Remove all trade barriers, Annan tells rich nations
by Thalif Deen
New York, 30 Jan 2001 (IPS) -- UN Secretary-General Kofi Annan Tuesday urged the world’s rich nations to immediately provide “duty-free, quota-free market access” to all non-arms exports of the least developed countries (LDCs) and the heavily indebted poor countries (HIPCs).
Annan said that market access protection by developed countries currently imposes costs that significantly exceed aid flows to developing countries.
If tariff barriers and trade restrictions are removed, he pointed out, the potential gains from the liberalisation measures could range from $100 billion to $150 billion - all of which would accrue to developing nations.
Total official development assistance (ODA) from the rich to the poor amounted to only about $51.9 billion in 1998, down from about $61 billion in 1992, according to figures released by the United Nations. Total ODA to LDCs was $12.1 billion in 1998, down from $16.6 billion in 1995.
Of the 48 LDCs, described as the poorest of the poor, 33 are from Africa, including Angola, Malawi, Mozambique, Burundi, Eritrea, Ethiopia and Zambia. Non-African LDCs include Afghanistan, Bangladesh, Yemen and Haiti.
The 40 HIPCs include Benin, Cameroon, Chad, Ghana, Honduras, Nicaragua, Sudan and Zambia. Some of the HIPCs such as Angola, Sudan, Yemen and Zambia are common to both groups.
In a 64-page report released Tuesday, Annan spelled out a series of proposals to help meet the world’s growing development financing needs. The report will go before a preparatory committee established by the General Assembly for an upcoming meeting of policy makers on “Financing for Development” (FfD). The meeting is scheduled to take place in early 2002 in a as yet unannounced venue. The preparatory committee will meet in New York on 12-23 February and again on 30 April-11 May.
The six chapters in Annan’s report cover the six components of the agenda mandated by the General Assembly for FfD discussions: domestic financial resources, international private flows, trade, international development cooperation, debt and systemic issues (including financial architecture reform, governance and the reform of the United Nations itself).
Annan said that any plans to reduce the growing poverty, ignorance and disease will remain frustrated unless resources - both market-led investment and public funds - are available in sufficient amounts and deployed where most needed.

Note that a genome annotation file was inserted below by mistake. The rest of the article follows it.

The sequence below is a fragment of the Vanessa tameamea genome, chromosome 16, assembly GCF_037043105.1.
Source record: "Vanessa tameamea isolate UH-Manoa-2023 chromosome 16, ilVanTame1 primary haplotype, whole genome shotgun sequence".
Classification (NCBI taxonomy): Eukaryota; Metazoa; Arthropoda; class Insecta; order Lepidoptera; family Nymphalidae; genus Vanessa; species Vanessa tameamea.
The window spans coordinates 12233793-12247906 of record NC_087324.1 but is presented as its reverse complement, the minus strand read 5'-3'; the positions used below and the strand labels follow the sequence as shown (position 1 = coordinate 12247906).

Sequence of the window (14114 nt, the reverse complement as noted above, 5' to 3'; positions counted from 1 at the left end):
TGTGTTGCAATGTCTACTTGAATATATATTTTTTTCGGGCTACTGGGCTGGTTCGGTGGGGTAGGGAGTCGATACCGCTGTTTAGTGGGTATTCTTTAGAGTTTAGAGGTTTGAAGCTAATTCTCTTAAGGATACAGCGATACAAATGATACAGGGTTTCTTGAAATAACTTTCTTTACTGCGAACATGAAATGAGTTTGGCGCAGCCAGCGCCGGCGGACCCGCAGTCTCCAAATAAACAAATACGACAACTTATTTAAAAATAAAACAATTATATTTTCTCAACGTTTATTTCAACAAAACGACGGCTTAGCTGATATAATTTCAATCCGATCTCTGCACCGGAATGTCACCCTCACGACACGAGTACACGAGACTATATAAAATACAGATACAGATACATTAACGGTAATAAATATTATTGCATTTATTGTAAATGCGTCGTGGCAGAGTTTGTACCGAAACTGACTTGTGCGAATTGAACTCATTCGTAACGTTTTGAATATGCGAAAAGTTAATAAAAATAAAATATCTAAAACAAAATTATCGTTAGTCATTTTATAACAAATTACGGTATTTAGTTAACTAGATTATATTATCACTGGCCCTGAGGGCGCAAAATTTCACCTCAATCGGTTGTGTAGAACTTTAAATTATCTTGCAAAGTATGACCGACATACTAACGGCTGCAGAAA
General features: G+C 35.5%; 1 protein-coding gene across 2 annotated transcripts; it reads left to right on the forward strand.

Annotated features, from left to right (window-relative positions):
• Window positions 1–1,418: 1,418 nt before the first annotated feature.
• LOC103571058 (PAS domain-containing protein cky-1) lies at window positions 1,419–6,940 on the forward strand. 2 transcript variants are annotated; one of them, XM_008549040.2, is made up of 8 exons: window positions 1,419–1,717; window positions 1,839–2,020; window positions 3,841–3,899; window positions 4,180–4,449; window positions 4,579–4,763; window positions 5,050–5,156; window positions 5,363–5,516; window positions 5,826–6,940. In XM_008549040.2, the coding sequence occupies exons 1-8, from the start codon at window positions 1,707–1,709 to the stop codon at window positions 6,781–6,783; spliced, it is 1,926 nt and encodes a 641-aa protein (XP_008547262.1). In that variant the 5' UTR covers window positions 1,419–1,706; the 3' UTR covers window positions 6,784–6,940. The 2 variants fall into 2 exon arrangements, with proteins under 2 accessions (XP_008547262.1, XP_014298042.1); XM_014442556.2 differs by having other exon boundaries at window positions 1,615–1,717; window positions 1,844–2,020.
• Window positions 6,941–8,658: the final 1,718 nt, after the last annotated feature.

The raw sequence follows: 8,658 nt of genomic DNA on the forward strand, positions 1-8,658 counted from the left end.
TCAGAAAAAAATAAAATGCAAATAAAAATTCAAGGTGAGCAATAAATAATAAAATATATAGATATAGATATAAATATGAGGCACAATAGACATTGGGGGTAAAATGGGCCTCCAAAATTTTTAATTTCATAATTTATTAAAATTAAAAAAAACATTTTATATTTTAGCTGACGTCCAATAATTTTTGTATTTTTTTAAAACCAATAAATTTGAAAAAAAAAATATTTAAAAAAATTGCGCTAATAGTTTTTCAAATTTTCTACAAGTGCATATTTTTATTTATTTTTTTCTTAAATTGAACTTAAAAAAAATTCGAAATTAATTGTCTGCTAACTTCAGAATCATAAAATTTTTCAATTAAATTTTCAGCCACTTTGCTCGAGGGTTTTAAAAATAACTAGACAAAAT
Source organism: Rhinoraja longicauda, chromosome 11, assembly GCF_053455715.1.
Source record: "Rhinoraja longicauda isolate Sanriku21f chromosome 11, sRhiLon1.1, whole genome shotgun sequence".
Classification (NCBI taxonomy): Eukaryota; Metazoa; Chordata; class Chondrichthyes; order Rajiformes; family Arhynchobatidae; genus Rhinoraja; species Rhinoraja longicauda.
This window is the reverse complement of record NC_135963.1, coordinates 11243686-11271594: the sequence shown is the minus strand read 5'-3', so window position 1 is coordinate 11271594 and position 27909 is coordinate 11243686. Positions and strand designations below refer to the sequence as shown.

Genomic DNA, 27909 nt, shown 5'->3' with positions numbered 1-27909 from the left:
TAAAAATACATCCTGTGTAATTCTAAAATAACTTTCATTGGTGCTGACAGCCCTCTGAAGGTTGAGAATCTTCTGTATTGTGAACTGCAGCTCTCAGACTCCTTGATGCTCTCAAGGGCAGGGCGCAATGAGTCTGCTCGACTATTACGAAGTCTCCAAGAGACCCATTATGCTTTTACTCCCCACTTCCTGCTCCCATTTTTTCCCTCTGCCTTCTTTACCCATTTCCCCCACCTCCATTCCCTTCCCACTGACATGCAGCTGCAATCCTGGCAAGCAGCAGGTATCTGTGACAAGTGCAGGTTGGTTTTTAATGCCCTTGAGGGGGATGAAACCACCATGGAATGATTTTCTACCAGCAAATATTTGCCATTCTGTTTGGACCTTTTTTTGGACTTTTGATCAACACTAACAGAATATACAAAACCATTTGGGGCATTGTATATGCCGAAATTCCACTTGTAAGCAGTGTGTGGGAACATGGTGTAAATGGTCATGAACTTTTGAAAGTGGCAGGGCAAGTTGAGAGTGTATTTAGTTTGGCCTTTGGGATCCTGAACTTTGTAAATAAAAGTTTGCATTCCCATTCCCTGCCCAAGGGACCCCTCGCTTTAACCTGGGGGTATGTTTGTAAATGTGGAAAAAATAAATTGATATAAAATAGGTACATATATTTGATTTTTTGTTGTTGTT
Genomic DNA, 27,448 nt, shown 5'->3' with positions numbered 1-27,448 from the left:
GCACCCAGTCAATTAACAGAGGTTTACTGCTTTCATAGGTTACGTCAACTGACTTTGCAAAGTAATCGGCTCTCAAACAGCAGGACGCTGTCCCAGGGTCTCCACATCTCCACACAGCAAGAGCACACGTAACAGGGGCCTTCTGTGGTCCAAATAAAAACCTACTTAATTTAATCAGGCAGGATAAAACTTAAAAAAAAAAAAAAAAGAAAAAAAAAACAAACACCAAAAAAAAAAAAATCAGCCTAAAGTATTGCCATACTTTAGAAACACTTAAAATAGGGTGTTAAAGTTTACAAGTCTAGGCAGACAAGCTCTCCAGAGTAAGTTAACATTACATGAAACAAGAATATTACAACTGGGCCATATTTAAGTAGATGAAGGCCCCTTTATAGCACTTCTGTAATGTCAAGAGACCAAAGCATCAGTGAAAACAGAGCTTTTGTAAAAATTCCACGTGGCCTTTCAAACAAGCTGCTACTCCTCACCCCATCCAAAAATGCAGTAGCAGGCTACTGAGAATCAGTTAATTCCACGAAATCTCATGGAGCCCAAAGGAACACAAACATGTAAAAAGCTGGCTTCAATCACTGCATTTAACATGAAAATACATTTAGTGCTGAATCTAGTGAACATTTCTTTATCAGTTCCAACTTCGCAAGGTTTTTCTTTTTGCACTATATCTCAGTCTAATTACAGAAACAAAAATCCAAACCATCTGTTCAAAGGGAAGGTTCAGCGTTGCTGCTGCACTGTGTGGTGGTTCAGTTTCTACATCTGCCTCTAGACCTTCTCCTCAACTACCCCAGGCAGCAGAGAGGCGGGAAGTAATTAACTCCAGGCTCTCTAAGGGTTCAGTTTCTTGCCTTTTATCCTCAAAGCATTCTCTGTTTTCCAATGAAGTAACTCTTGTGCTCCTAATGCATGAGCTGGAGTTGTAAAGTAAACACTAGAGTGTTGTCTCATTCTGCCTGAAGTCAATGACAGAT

The report recommends new norms for international cooperation and new mechanisms for implementation. Among the recommendations are new ways to handle debt in crisis situations, strengthen cooperation on tax matters, improve the effectiveness of aid and design appropriate financial regulations for both developed and developing nations.
The report also recommends:
· Member states should consider the convening of ad hoc global hearings to discuss the issues surrounding international investment agreements, and involving governments, the private sector and civil society;
· The relevant international organisations should urgently formulate measures to help developing countries deal with commodity price risks, including the possible establishment of a new global facility to facilitate developing-country access to commodity price risk management and structured commodity finance mechanisms and to assist in the development of regional and national commodity exchanges;
· Bilateral and multilateral creditors should pursue debt relief vigorously and expeditiously, including steps to provide significant and immediate debt relief to the poorest countries. Steps should also be considered to provide, in exceptional situations and where appropriate, for a moratorium or even for debt cancellations;
· The multilateral development banks should spearhead the development of a major programme to assist developing nations, particularly small and vulnerable economies, in diversifying their export base in terms of both the product mix and destination markets;
· Donors should undertake an immediate commitment to avoiding any declines in ODA and, in the case of countries where ODA still accounts for well under 0.7% of gross national product (GNP), they should pledge to honour existing commitments to steady increases in real ODA flows within a defined time frame. – SUNS4825